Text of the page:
you weren’t. I was stick anywhere because Todd lifers was there. Yeah, I guess that’s why I was thinking you were there. No, I Well, what I was gonna say is somewhere along the line I one of these events, you did something that was an eye opening thing for me. And that was the idea of deconstructing, you want to talk about deconstructing?

Unknown Speaker 25:21
Well, Webster says, I build a farm and I destroyed I build a farm and destroy it, I build a farm and destroy it. And that is like pointment to my spirit, I mean, that’s the belly and the deconstruction process, you know, your Don’t ever let anything. So many of the problems that artists face in the beginning, they start laying in the beginning of the painting, they get to in love with some of their earlier marks and registrations. And then you know, you can’t do that. In fact, what I like to do is lay in all the masses, and then take my Kleenex and get rid of all the brush drugs on purpose. So that the ones that are I’m going to build in my centrality and focus or build my story about those those drugs will have really have some meaning. So it’s, it’s thinking in those primary, secondary and tertiary, but the deconstruction part, there’s another big key important part of that, because if we were honest with ourselves, we’re all control freaks. And both suck the blood out of anything if we get a chance. So, so that deconstruction will help you to not get too in love with what’s going on and find out that, you know, hey, I build it back out. I like it even better now than it was before. Why? Because it’s not so control. That’s one of the big problems that I see that all beginning artists have, you look at their painting, and it might be a plain earpiece, and it might be real objective and and have that impresses realistic look. But all of the strokes and everything is so controlled, it’s almost like, to me, it’s just like, makes my body tight and uptight. Well,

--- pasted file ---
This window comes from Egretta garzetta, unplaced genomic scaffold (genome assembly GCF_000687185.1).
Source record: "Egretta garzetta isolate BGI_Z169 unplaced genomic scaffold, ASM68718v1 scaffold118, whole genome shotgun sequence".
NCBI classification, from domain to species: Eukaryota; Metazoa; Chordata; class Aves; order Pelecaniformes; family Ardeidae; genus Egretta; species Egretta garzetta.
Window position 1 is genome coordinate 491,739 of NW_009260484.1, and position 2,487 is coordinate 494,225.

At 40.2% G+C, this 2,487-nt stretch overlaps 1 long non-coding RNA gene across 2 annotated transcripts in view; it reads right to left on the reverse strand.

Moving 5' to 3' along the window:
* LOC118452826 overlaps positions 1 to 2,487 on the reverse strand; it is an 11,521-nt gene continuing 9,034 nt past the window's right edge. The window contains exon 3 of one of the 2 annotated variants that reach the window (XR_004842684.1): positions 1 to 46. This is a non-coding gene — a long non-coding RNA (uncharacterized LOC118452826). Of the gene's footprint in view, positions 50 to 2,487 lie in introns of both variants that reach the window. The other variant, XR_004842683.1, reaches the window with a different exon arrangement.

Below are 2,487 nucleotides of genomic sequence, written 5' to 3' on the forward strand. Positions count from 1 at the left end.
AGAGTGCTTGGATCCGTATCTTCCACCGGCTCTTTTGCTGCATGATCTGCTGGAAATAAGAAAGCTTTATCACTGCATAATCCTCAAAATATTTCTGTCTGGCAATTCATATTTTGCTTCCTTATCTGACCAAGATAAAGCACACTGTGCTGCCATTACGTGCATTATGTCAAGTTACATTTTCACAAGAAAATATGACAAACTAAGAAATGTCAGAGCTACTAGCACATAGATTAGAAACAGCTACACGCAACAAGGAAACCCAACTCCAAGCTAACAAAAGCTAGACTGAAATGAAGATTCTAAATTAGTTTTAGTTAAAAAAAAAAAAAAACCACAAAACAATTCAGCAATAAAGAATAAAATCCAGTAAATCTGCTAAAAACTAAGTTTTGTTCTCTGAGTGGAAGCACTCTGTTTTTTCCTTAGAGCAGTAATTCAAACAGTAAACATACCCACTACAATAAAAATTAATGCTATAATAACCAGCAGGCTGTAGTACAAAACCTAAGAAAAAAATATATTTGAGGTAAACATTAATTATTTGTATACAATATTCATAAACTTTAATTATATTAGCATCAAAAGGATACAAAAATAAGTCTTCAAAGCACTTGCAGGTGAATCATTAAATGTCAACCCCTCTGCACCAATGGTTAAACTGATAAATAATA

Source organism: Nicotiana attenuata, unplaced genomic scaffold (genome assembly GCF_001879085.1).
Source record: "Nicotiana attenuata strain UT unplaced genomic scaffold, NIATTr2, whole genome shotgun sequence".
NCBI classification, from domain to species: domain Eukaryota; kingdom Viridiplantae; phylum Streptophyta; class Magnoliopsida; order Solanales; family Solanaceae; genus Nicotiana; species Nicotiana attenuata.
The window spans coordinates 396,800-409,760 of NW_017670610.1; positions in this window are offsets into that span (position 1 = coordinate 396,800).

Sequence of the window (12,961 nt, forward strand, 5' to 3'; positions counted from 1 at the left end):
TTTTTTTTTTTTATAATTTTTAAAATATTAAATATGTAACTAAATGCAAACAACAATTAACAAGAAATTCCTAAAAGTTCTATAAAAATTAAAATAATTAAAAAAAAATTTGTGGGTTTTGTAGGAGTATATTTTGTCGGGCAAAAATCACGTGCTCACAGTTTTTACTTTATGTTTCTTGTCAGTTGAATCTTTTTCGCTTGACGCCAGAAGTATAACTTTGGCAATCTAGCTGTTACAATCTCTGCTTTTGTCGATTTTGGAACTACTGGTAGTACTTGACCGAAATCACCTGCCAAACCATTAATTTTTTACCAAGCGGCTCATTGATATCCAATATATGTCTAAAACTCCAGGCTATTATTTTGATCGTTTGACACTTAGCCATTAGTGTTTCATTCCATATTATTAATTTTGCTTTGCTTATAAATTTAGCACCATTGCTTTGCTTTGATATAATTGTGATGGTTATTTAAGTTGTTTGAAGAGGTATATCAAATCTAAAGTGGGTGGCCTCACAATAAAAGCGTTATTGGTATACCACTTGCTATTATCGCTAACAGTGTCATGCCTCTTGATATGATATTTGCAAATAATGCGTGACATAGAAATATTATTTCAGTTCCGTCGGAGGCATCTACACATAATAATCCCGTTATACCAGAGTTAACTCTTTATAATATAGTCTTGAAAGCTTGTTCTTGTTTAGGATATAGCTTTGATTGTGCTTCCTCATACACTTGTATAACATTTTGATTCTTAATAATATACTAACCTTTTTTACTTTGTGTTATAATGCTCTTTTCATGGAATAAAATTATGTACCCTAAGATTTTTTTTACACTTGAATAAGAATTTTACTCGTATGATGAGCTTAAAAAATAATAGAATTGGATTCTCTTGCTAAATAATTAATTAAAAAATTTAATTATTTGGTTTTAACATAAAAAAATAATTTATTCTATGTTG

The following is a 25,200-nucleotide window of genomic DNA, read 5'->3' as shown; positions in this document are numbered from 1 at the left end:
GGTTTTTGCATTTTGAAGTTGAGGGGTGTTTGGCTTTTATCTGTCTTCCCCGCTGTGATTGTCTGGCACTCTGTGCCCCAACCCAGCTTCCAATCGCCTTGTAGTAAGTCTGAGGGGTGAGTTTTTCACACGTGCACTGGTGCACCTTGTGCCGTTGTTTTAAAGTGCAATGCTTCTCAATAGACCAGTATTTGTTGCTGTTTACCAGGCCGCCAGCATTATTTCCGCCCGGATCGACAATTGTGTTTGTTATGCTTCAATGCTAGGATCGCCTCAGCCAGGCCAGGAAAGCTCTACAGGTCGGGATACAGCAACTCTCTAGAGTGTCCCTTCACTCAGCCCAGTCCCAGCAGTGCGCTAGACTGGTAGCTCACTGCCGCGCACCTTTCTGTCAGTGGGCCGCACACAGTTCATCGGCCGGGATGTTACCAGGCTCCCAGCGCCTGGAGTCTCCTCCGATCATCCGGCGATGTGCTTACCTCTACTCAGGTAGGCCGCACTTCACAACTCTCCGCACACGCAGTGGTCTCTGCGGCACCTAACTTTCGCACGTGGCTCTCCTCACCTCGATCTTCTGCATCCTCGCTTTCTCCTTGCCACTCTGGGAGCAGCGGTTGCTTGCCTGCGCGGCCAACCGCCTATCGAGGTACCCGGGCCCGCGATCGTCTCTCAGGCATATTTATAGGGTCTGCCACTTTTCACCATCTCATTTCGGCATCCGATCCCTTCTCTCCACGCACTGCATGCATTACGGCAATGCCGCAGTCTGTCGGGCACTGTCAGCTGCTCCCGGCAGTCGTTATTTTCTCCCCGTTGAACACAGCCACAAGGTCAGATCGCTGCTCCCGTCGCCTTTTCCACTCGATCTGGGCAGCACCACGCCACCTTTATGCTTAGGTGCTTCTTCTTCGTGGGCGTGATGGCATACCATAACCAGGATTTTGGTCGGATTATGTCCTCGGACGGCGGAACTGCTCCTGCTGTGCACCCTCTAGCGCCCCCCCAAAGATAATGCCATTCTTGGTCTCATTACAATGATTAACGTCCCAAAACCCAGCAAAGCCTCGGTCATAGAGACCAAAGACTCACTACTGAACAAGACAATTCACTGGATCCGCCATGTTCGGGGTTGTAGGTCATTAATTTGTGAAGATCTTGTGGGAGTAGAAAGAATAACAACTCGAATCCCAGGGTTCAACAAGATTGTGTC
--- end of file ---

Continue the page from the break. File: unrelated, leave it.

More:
Eric Rhoads 27:19